The United States will lift a direct ban on aid to the government once the new administration is announced, a US envoy told Abbas during a meeting in the West Bank.

"Most crucial will be the position of the minister of interior who will be in charge of security in the West Bank, and the Gaza Strip if possible," Walid Batrawi, Al Jazeera's correspondent in Ramallah, said.

"We might see some Fatah officials but, of course, none of the Hamas people because the Palestinian Authority and the president consider that Hamas has carried out a coup."

Separation ruled out

Ismail Haniya, the former prime minister who has refused to accept his firing, has ruled out setting up a separate state ruled by Hamas in the Gaza Strip.

"Gaza belongs to all the Palestinian people and not just Hamas," he said in an interview with France's Le Figaro newspaper.

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"Separation is not on the agenda and never will be."

Late on Friday, Khaled Meshaal, the exiled political leader of Hamas, called for dialogue with Abbas and Fatah.

At a news conference in the Syrian capital Damascus he said Hamas had no option but to use force to wrest control of Gaza in fighting that killed dozens of Palestinians.

"What is needed now is to deal with the Palestinian schism. Hamas is for Arab sponsorship of a dialogue in the Palestinian national interest.

 

"The lack of security drove the crisis toward explosion. What happened in Gaza was a necessary step. The people were suffering from chaos and lack of security and this treatment was needed."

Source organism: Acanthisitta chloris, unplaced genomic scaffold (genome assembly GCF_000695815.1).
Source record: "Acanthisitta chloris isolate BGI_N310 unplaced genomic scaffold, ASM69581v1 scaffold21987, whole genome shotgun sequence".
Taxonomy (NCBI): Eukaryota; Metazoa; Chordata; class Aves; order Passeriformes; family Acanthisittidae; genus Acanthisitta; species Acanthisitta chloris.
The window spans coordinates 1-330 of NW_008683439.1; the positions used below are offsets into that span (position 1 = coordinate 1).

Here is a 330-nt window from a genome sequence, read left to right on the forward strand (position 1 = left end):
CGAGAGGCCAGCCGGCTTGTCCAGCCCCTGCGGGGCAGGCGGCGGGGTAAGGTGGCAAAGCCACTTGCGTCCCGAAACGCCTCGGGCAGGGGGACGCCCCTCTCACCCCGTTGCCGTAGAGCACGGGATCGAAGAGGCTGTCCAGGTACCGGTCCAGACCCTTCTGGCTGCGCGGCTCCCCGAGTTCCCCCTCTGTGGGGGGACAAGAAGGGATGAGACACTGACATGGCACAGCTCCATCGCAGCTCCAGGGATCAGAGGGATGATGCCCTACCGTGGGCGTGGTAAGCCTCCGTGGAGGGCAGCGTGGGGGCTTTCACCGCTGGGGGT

Meshaal called for the Palestinian security forces to be reorganised and said elements in Fatah that he did not want to identify were to blame for the lack of security in Gaza.

"We need to restructure the Palestinian security apparatus to be a national force chosen according to merit and not on a factional basis," he said.

Security challenges

Hanan Ashrawi, a Palestinian MP, said the new cabinet faced daunting challenges, principally "to ensure the rule of law and to prevent the spread of lawlessness from Gaza to the West Bank."

The security challenge was highlighted when the head of the Palestinian Authority police force, who is loyal to Abbas's Fatah faction, banned officers in Gaza from cooperating with the rival Hamas movement.

Haniya has refused to accept his
dismissal by Abbas [AFP]
"General Kamal al-Sheikh has ordered all police in the Gaza Strip to cease work and not to cooperate with the interior minister and the sacked government," a statement released on Saturday said.  

"All those who disobey these orders will have to assume their responsibilities before the law and will be considered as mutineers who refuse direct orders from their hierarchy."

In the previously peaceful West Bank, armed men from the Fatah-linked al-Aqsa Martyrs' Brigades stormed the parliament building and tried to seize the Hamas-backed deputy speaker of parliament.

"There was a scuffle but he wasn't kidnapped," a spokesman for Hassan  Khreisheh said.

Members of the group have also destroyed offices at an Islamic school, a cultural centre, charities, local television and local radio in the city of Nablus in apparent revenge attacks, witnesses and Hamas officials said.

A senior commander called on Hamas members in the territory to hand in their weapons to the Palestinian Authority.

"After what happened in Gaza, Hamas has become a banned organisation in the West Bank and all of its arms must be handed over to the Palestinian Authority as these arms are now illegitimate," Zakaria al-Zubeidi, an al-Aqsa Martyrs Brigades commander in Jenin, said.

Source: Al Jazeera and agencies